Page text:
Asus has been coming on strong in graphics cards for several years now, though it never offers quite the variety of versions as companies like XFX and EVGA. Typically, Taiwan-based Asus will ship a reference card under its main brand, and then a custom-built, high-end card under its DirectCU brand. At a later date, the company might ship a super-high-end card using the company’s Matrix or Mars sub-brands. Price differences between Asus’s high-end and standard versions are wider, too, so it’s a little easier to figure out which card really is the premium version.
AMD’S MARKETING pitch for the new Radeon 7800‑series GPUs suggests that “serious gaming starts here.” Built on AMD’s Graphics Core Next, the 7800 series, previously code-named “Pitcairn,” offers impressive performance for less than the price of AMD’s 7900 series. Let’s take a quick look at key features, as compared to the Radeon HD 6870 and 6950 GPUs, AMD’s previous players in the midrange.
The 7870 has 1,280 stream processors—more than the 6870, but fewer than the 1,408 in the Radeon HD 6950. The 7870’s 1,000MHz stock clock speed is 11 percent higher than the 900MHz of the 6870, and twice the 6950’s 500MHz clock. In the Black Edition HD 7870, XFX boosts the core clock an additional 5 percent to 1,050MHz. The 7870 ships with the same 2GB of 256-bit GDDR5 as the 6950—double the 1GB of the 6870.
The Black Edition ships with XFX’s semi-custom dual-fan cooling solution. As with past cards in this class, the HD 7870 requires two 6-pin power connectors. One disappointment: XFX is continuing its policy of leaving out monitor adapter connectors, so if you don’t have a DVI, HDMI, or DisplayPort connector on your monitor, then you’ll need to shell out a little extra for one. It’s mostly not a problem for single-display users, but people with multiple monitors may need to acquire adapters.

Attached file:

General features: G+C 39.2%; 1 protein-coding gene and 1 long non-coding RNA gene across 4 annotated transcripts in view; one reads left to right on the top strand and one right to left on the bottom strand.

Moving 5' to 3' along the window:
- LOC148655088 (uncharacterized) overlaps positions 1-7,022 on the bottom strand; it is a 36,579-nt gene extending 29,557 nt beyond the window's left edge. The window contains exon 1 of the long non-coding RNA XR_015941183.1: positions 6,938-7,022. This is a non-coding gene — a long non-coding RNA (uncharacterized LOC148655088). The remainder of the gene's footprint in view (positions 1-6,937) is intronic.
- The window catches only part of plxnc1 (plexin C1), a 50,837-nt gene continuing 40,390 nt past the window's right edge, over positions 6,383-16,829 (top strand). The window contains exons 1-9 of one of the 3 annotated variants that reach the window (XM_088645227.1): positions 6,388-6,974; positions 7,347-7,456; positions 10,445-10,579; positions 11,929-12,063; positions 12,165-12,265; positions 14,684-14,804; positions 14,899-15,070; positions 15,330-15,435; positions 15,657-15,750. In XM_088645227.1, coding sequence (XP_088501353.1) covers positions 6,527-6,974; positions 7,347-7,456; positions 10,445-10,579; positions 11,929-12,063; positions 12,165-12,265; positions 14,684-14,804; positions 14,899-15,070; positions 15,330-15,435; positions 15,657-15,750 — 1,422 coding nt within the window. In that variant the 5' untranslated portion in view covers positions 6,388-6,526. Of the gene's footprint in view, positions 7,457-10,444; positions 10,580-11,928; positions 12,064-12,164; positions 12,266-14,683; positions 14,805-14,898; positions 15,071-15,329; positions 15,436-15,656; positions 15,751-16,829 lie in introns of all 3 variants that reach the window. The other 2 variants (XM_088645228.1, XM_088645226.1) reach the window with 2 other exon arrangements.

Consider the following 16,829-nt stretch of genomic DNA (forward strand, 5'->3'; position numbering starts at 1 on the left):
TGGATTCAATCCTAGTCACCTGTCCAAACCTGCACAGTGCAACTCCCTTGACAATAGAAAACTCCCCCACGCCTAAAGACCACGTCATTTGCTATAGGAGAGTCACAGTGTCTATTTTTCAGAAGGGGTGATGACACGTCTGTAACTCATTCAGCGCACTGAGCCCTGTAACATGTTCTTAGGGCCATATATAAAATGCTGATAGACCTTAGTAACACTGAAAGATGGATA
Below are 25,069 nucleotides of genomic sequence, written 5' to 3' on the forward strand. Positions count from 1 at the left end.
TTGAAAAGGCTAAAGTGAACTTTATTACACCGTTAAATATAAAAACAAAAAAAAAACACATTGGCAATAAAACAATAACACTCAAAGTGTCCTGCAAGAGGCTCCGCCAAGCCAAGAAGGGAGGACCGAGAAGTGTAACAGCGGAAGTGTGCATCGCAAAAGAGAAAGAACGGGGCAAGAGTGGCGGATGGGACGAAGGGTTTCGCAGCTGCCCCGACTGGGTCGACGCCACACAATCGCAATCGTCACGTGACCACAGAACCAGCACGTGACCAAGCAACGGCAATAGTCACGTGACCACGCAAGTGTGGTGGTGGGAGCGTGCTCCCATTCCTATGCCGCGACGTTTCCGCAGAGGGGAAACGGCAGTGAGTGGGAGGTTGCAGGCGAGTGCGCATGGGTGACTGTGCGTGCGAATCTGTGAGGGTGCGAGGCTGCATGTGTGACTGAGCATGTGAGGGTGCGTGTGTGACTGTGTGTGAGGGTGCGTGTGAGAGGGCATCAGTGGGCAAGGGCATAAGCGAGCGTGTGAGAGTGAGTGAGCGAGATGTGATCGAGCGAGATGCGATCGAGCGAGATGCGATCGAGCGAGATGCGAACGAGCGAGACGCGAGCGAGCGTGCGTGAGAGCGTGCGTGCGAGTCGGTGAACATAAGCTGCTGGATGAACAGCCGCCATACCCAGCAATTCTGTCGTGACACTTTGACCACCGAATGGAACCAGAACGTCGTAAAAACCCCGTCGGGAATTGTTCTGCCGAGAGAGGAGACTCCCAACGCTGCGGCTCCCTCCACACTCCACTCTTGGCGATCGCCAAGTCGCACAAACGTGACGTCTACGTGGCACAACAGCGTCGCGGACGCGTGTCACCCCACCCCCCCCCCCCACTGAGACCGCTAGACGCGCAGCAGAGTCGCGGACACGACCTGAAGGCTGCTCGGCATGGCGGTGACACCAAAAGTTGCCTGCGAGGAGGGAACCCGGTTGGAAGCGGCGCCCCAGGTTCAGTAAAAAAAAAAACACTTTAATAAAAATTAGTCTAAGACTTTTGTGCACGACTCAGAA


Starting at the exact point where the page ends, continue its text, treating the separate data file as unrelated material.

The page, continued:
ASUS HAS GOTTEN a lot of mileage out of its beefy DirectCU II GPU-cooling technology. It has brought some serious overclocking chops to the GeForce GTX 580 in the form of Asus’s Matrix-branded edition, for example. The DirectCU II versions of the GeForce GTX 560 Ti and the Radeon HD 6870 also sport serious overclocks, and those cards perform well in their respective classes. What’s even better is that the company doesn’t charge much of a price premium for its best cooling tech on cards below the Matrix GTX 580.
We’re scratching our heads, however, over Asus’s decision to offer this GTX 570 card in a three-slot configuration similar to its Matrix GTX 580, but running at Nvidia’s reference clock speeds. The beefy cooler delivers plenty of DIY overclocking potential, but you must assume all the risk. Since we review cards based on out-of-the-box performance, we had to benchmark this one with its 742MHz core clock and 3,800MHz (effective) memory clock.
One good thing the new cooler does provide is fewer decibels. This card isn’t whisper-quiet under load, but it generates much less noise than many of the cards in its class—particularly the Radeon HD 6970, which can get fairly loud under heavy loads.
Now that the Nvidia GTX 680 has (finally) hit the streets, manufacturers are tripping over themselves to release cards that somehow stand out from the pack. A lot of the time, that means a custom cooling system; last week alone we saw new GTX 680s from Palit and Gainward covered in fans and heatsinks, respectively. Now, EVGA is getting in on the fun with the EVGA GeForce GTX 680 Hydro Copper, a card that comes equipped with a preinstalled waterblock and a big ole factory overclock.